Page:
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Strengths and limitations of this study
This study of middle-aged adults, drawn from the general population, is very large (n=259 808) and height and weight (for the calculation of body mass index) were measured by trained staff using standardised techniques.
Body fat percentage (estimated via bioimpedance) was available for virtually all participants.
Physical activity was self-reported and therefore there will be some measurement error associated with this variable.
The study is cross-sectional and therefore we cannot infer cause and effect.
Body mass index (BMI) is a simple index calculated from height and weight, and is usually used as a proxy for body fatness in large epidemiological studies. Correlations between BMI and more direct measures of body fatness are generally strong (r>0.70).1–4
Observational studies have shown that people who do comparatively more physical activity have a lower BMI than less active people.5 ,6 Few large epidemiological studies have directly estimated body fatness, and it is of interest to examine whether more comprehensive measures of body fatness provide additional information above and beyond that which is captured by BMI. Previous studies, each of ∼500 young adults, have found that, for a given BMI, athletes have a lower body fat percentage than non-athletes;7 ,8 however, it is unclear whether in the general population of middle-aged adults, those who do more physical activity have a lower body fat percentage than those who do minimal physical activity, after taking into account BMI.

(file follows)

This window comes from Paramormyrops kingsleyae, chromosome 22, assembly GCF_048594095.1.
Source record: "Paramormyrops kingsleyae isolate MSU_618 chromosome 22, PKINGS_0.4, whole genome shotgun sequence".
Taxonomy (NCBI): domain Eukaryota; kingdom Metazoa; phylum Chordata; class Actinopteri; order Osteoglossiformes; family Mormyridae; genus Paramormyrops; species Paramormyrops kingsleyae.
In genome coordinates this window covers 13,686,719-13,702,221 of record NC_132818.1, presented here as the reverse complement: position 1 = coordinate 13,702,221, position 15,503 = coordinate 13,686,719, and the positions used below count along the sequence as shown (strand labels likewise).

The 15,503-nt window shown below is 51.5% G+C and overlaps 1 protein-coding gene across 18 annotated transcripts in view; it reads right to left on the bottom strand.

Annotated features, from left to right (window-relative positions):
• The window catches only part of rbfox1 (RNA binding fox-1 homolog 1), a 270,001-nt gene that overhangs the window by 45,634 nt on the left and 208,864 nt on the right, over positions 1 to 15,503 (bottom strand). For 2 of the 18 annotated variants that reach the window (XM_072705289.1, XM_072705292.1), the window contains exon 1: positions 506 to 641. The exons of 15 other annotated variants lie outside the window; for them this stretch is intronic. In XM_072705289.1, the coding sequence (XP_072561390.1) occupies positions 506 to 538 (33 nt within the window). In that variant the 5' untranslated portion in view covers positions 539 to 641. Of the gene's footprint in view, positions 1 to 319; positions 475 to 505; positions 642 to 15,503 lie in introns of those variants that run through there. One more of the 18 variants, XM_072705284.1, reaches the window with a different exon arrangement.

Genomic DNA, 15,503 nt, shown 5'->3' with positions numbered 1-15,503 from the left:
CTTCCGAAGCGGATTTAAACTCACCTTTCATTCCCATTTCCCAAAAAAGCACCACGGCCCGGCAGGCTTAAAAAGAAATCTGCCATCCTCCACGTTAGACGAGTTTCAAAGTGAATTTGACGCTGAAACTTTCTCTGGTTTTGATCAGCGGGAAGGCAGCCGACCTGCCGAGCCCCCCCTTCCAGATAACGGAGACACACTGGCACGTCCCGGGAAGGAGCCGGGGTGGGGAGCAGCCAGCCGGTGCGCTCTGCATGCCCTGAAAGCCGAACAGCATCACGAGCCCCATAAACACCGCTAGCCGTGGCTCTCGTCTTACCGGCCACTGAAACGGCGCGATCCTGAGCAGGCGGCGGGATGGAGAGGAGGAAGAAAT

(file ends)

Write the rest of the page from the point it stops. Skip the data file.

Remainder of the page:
UK Biobank is a population-based cohort of 500 000 UK men and women, aged 40–69 years at recruitment. BMI and body fat percentage were measured at recruitment for virtually all participants. For this analysis of data from UK Biobank, we aimed first to describe the associations of physical activity with BMI and body fat percentage, and second to determine whether physical activity is associated with body fat percentage, independently of BMI.